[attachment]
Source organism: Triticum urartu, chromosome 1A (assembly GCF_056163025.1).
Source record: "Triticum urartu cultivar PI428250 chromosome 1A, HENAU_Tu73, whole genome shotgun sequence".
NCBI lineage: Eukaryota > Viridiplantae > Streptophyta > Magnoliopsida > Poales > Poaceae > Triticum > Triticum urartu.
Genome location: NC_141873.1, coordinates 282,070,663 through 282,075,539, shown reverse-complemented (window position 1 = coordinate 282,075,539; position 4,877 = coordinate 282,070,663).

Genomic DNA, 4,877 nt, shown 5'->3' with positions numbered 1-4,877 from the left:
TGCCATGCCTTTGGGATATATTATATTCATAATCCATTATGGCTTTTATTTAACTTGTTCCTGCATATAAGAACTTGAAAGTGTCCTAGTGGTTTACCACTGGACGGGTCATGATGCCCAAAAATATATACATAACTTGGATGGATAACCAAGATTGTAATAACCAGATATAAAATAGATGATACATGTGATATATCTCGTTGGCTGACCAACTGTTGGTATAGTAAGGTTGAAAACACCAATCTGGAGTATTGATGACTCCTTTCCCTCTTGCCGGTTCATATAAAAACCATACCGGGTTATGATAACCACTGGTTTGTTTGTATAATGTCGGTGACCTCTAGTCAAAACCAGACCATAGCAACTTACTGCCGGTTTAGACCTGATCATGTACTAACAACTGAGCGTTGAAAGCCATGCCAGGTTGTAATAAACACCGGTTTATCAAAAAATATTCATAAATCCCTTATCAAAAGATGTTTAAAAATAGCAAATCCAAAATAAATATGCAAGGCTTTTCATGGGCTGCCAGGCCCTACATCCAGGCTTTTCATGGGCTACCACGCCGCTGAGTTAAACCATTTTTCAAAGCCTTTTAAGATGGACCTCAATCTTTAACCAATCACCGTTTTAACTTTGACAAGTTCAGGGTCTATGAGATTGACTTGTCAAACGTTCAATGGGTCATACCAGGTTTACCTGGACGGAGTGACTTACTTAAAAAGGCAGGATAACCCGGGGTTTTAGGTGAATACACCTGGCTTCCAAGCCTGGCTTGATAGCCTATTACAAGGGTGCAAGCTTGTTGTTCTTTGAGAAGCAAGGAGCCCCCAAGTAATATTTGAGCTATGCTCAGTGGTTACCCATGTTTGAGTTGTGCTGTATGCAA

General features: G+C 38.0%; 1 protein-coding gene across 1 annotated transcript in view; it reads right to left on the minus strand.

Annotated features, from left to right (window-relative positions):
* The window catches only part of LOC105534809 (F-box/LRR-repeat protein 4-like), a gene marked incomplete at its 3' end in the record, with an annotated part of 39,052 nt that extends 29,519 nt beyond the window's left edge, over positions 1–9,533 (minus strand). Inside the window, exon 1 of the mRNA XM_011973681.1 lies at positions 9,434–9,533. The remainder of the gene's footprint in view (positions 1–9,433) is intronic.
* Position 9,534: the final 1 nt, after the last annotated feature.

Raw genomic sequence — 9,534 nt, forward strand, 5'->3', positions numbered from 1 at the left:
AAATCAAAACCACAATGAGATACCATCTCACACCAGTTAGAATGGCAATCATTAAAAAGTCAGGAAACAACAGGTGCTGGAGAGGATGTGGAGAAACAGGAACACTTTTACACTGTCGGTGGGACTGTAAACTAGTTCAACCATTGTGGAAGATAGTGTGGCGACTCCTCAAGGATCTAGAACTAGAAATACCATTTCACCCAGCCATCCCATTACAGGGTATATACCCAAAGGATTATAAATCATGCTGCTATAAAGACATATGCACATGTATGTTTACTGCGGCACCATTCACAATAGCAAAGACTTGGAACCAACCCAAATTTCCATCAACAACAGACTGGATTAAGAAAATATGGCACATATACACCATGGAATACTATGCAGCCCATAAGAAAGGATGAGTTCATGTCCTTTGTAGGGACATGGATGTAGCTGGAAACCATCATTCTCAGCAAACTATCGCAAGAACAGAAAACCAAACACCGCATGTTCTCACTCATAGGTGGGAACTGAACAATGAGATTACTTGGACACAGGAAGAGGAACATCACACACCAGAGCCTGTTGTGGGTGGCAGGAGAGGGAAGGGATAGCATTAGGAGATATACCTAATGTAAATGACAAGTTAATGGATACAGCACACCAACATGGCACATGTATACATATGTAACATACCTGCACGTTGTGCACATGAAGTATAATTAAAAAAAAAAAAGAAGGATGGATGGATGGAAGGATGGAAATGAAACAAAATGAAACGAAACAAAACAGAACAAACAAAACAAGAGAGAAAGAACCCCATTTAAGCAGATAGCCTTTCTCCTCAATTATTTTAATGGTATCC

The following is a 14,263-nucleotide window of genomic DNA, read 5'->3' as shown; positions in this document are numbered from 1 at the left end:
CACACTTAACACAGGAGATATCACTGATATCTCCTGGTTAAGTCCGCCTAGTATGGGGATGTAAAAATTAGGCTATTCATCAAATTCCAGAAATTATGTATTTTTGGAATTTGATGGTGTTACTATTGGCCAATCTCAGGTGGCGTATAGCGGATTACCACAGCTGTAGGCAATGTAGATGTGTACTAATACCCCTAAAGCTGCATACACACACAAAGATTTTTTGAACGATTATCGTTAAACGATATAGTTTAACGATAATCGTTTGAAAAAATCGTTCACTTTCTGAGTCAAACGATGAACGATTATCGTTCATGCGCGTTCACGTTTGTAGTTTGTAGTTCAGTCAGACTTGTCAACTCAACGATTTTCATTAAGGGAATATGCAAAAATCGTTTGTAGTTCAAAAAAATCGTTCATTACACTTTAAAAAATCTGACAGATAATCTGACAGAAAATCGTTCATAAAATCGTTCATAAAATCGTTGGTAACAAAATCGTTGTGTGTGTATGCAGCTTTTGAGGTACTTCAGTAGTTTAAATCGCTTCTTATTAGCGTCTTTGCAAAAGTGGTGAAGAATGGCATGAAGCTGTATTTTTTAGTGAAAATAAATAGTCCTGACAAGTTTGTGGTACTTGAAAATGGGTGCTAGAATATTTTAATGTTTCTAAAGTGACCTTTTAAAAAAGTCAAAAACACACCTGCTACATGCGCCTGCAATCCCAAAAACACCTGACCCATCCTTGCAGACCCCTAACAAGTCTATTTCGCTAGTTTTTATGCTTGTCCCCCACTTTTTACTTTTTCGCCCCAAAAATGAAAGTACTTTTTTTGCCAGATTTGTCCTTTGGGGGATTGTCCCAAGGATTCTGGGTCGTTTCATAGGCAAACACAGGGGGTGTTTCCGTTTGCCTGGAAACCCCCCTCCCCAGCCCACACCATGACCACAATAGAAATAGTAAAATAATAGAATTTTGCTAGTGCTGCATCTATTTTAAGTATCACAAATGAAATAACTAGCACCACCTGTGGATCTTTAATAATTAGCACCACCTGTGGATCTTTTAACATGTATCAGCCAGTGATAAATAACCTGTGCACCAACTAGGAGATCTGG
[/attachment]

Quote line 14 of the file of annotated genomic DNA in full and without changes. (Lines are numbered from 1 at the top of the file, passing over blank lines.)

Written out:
CACACTTAACACAGGAGATATCACTGATATCTCCTGGTTAAGTCCGCCTAGTATGGGGATGTAAAAATTAGGCTATTCATCAAATTCCAGAAATTATGTATTTTTGGAATTTGATGGTGTTACTATTGGCCAATCTCAGGTGGCGTATAGCGGATTACCACAGCTGTAGGCAATGTAGATGTGTACTAATACCCCTAAAGCTGCATACACACACAAAGATTTTTTGAACGATTATCGTTAAACGATATAGTTTAACGATAATCGTTTGAAAAAATCGTTCACTTTCTGAGTCAAACGATGAACGATTATCGTTCATGCGCGTTCACGTTTGTAGTTTGTAGTTCAGTCAGACTTGTCAACTCAACGATTTTCATTAAGGGAATATGCAAAAATCGTTTGTAGTTCAAAAAAATCGTTCATTACACTTTAAAAAATCTGACAGATAATCTGACAGAAAATCGTTCATAAAATCGTTCATAAAATCGTTGGTAACAAAATCGTTGTGTGTGTATGCAGCTTTTGAGGTACTTCAGTAGTTTAAATCGCTTCTTATTAGCGTCTTTGCAAAAGTGGTGAAGAATGGCATGAAGCTGTATTTTTTAGTGAAAATAAATAGTCCTGACAAGTTTGTGGTACTTGAAAATGGGTGCTAGAATATTTTAATGTTTCTAAAGTGACCTTTTAAAAAAGTCAAAAACACACCTGCTACATGCGCCTGCAATCCCAAAAACACCTGACCCATCCTTGCAGACCCCTAACAAGTCTATTTCGCTAGTTTTTATGCTTGTCCCCCACTTTTTACTTTTTCGCCCCAAAAATGAAAGTACTTTTTTTGCCAGATTTGTCCTTTGGGGGATTGTCCCAAGGATTCTGGGTCGTTTCATAGGCAAACACAGGGGGTGTTTCCGTTTGCCTGGAAACCCCCCTCCCCAGCCCACACCATGACCACAATAGAAATAGTAAAATAATAGAATTTTGCTAGTGCTGCATCTATTTTAAGTATCACAAATGAAATAACTAGCACCACCTGTGGATCTTTAATAATTAGCACCACCTGTGGATCTTTTAACATGTATCAGCCAGTGATAAATAACCTGTGCACCAACTAGGAGATCTGG